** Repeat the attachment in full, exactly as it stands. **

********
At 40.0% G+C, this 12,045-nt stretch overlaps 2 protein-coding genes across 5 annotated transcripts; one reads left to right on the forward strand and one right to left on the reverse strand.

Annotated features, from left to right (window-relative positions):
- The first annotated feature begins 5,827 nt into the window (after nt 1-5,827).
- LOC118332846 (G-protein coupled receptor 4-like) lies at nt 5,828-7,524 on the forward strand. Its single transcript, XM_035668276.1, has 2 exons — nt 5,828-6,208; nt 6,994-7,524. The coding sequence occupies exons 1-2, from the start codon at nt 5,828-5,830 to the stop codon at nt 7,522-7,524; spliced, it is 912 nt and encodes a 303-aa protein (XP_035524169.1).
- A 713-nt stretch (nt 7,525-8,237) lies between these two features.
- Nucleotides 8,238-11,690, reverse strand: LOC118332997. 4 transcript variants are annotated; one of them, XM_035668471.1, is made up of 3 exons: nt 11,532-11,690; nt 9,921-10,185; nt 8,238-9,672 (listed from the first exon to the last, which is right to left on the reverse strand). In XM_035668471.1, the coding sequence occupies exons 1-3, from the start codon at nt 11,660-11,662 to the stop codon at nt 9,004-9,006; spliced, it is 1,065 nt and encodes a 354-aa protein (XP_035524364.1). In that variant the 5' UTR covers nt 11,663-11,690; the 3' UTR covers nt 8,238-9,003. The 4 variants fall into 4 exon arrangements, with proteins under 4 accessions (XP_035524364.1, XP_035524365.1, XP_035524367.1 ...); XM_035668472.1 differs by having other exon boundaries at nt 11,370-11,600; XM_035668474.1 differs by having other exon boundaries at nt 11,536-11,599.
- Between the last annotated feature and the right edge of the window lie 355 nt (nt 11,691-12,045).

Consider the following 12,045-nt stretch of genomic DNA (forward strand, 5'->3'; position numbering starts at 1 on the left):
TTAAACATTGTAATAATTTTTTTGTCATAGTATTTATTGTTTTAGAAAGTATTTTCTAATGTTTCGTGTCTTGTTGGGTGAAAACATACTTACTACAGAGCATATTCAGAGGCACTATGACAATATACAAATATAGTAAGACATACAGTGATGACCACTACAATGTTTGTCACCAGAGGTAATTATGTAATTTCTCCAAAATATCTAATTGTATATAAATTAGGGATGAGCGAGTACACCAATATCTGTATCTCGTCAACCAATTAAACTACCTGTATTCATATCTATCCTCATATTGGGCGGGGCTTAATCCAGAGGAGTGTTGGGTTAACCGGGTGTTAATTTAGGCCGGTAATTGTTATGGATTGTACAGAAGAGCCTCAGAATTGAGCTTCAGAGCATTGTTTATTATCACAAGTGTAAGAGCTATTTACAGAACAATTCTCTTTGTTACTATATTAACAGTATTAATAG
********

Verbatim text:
At 40.0% G+C, this 12,045-nt stretch overlaps 2 protein-coding genes across 5 annotated transcripts; one reads left to right on the forward strand and one right to left on the reverse strand.

Annotated features, from left to right (window-relative positions):
- The first annotated feature begins 5,827 nt into the window (after nt 1-5,827).
- LOC118332846 (G-protein coupled receptor 4-like) lies at nt 5,828-7,524 on the forward strand. Its single transcript, XM_035668276.1, has 2 exons — nt 5,828-6,208; nt 6,994-7,524. The coding sequence occupies exons 1-2, from the start codon at nt 5,828-5,830 to the stop codon at nt 7,522-7,524; spliced, it is 912 nt and encodes a 303-aa protein (XP_035524169.1).
- A 713-nt stretch (nt 7,525-8,237) lies between these two features.
- Nucleotides 8,238-11,690, reverse strand: LOC118332997. 4 transcript variants are annotated; one of them, XM_035668471.1, is made up of 3 exons: nt 11,532-11,690; nt 9,921-10,185; nt 8,238-9,672 (listed from the first exon to the last, which is right to left on the reverse strand). In XM_035668471.1, the coding sequence occupies exons 1-3, from the start codon at nt 11,660-11,662 to the stop codon at nt 9,004-9,006; spliced, it is 1,065 nt and encodes a 354-aa protein (XP_035524364.1). In that variant the 5' UTR covers nt 11,663-11,690; the 3' UTR covers nt 8,238-9,003. The 4 variants fall into 4 exon arrangements, with proteins under 4 accessions (XP_035524364.1, XP_035524365.1, XP_035524367.1 ...); XM_035668472.1 differs by having other exon boundaries at nt 11,370-11,600; XM_035668474.1 differs by having other exon boundaries at nt 11,536-11,599.
- Between the last annotated feature and the right edge of the window lie 355 nt (nt 11,691-12,045).

Consider the following 12,045-nt stretch of genomic DNA (forward strand, 5'->3'; position numbering starts at 1 on the left):
TTAAACATTGTAATAATTTTTTTGTCATAGTATTTATTGTTTTAGAAAGTATTTTCTAATGTTTCGTGTCTTGTTGGGTGAAAACATACTTACTACAGAGCATATTCAGAGGCACTATGACAATATACAAATATAGTAAGACATACAGTGATGACCACTACAATGTTTGTCACCAGAGGTAATTATGTAATTTCTCCAAAATATCTAATTGTATATAAATTAGGGATGAGCGAGTACACCAATATCTGTATCTCGTCAACCAATTAAACTACCTGTATTCATATCTATCCTCATATTGGGCGGGGCTTAATCCAGAGGAGTGTTGGGTTAACCGGGTGTTAATTTAGGCCGGTAATTGTTATGGATTGTACAGAAGAGCCTCAGAATTGAGCTTCAGAGCATTGTTTATTATCACAAGTGTAAGAGCTATTTACAGAACAATTCTCTTTGTTACTATATTAACAGTATTAATAG